Prince kept opioids in aspirin bottles to hide his addiction

Some of the pills found were found in prescription bottles under the name of Kirk Johnson, a friend and associate of Prince's.

The Purple Rain singer died past year at the age of 57 after what was deemed to be an accidental overdose of the painkiller fentanyl, however no prescription made out to Prince for the drug has been found. The singer passed away on April 21 2016, and his death was caused due to an accidental overdose, medical examiners concluded a year ago.

Authorities have said neither foul play nor suicide is suspected.

The investigation into Prince's death remains on-going. The warrants were unsealed Monday, almost a year after his death. It's unclear whether other search warrants related to the investigation exist and remain under seal. They've also said there was an attempt to get Prince into rehab before he died.

"Andrew said he heard a scream and ran down the hall and observed Prince lying on his left side in the elevator", states one of the newly unsealed court records, which said that Prince lived at Paisley Park alone and without a security guard. He may have been dead for as long as six hours. Many were instead prescribed under the name Kirk Johnson, who was Prince's former bandmate and friend. He said his father was unaware that he had brought the medications.

Also found at Paisley Park were 10 white round pills in a CVS bottle with an imprint of A-349.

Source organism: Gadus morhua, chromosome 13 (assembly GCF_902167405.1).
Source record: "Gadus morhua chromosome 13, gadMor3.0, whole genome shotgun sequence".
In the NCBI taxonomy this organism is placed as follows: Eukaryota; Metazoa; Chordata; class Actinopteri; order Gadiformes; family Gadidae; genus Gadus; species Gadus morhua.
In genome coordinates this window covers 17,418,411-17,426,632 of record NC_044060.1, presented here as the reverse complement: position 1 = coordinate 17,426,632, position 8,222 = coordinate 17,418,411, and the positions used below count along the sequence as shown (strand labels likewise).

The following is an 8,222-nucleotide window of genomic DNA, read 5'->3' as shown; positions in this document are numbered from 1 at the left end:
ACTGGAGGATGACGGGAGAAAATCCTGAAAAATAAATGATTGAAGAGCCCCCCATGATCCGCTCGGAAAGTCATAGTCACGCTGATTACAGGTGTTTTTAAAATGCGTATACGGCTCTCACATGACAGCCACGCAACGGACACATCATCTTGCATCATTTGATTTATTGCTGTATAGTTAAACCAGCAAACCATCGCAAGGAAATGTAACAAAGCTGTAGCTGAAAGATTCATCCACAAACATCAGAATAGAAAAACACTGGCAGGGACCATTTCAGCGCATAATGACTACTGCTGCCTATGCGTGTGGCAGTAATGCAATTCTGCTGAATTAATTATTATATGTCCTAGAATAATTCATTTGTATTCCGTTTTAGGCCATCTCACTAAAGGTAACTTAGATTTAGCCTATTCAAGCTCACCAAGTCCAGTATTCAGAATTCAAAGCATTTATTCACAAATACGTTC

According to a search warrant, Schulenberg told investigators he saw Prince on April 7 and April 20, and prescribed medications for Prince to be picked up at a Walgreens pharmacy.

Johnson is a close confidante and aide who started working for Prince in the '80s. That name was on a luggage tag during his trip to Atlanta to perform in concert the week before his death. Just six days before he died, Prince fell ill on a plane and made an emergency stop in IL as he was returning home from a concert in Atlanta.

Patients who take prescription opioids eventually build up a tolerance and need to take stronger doses to get the same effect. Prince was documented as suffering from an opiate overdose, but the musician refused treatment at the hospital. While we know Prince was taking many medications such as Percocet and Dilaudid, those weren't the pills that ultimately lead to his death.

Elsewhere, authorities have searched Prince's email accounts in effort to determine where he managed to acquire the drugs that killed him. He communicated through emails and landlines. He later told police that was the first time he had done anything like that for Prince.

Laws against prescribing with a false name are not usually enforced when a doctor intends to protect a celebrity's privacy, said Los Angeles attorney Ellyn Garofalo.

Investigators haven't interviewed either Johnson or Schulenberg since the hours after Prince died, an official with knowledge of the investigation told The Associated Press on condition of anonymity because the investigation is ongoing.

An online search reveals a multitude of sources that say that capsule is a mixture of acetaminophen and hydrocodone, a prescription classified as a narcotic.

A picture is emerging of Prince's suggested addiction to prescription opioids.

  • Salvatore Jensen